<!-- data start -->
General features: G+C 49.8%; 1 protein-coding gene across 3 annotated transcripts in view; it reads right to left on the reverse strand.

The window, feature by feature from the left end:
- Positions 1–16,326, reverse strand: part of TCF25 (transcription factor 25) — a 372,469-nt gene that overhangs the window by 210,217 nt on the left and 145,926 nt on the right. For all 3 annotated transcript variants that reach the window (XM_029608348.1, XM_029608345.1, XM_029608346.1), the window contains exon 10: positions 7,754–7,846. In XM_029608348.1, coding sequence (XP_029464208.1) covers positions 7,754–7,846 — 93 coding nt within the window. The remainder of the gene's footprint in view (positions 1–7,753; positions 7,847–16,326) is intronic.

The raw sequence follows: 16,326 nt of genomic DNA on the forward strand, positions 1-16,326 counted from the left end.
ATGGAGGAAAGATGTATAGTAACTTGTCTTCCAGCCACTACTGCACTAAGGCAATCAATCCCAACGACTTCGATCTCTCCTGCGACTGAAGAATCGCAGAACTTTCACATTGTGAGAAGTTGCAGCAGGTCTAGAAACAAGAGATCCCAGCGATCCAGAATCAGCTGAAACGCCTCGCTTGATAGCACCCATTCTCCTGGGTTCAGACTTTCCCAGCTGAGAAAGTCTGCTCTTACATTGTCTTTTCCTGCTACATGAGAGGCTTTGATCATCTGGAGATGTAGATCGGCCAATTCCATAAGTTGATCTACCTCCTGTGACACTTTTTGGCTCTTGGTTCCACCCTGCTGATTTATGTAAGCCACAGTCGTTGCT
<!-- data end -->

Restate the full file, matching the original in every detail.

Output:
General features: G+C 49.8%; 1 protein-coding gene across 3 annotated transcripts in view; it reads right to left on the reverse strand.

The window, feature by feature from the left end:
- Positions 1–16,326, reverse strand: part of TCF25 (transcription factor 25) — a 372,469-nt gene that overhangs the window by 210,217 nt on the left and 145,926 nt on the right. For all 3 annotated transcript variants that reach the window (XM_029608348.1, XM_029608345.1, XM_029608346.1), the window contains exon 10: positions 7,754–7,846. In XM_029608348.1, coding sequence (XP_029464208.1) covers positions 7,754–7,846 — 93 coding nt within the window. The remainder of the gene's footprint in view (positions 1–7,753; positions 7,847–16,326) is intronic.

The raw sequence follows: 16,326 nt of genomic DNA on the forward strand, positions 1-16,326 counted from the left end.
ATGGAGGAAAGATGTATAGTAACTTGTCTTCCAGCCACTACTGCACTAAGGCAATCAATCCCAACGACTTCGATCTCTCCTGCGACTGAAGAATCGCAGAACTTTCACATTGTGAGAAGTTGCAGCAGGTCTAGAAACAAGAGATCCCAGCGATCCAGAATCAGCTGAAACGCCTCGCTTGATAGCACCCATTCTCCTGGGTTCAGACTTTCCCAGCTGAGAAAGTCTGCTCTTACATTGTCTTTTCCTGCTACATGAGAGGCTTTGATCATCTGGAGATGTAGATCGGCCAATTCCATAAGTTGATCTACCTCCTGTGACACTTTTTGGCTCTTGGTTCCACCCTGCTGATTTATGTAAGCCACAGTCGTTGCT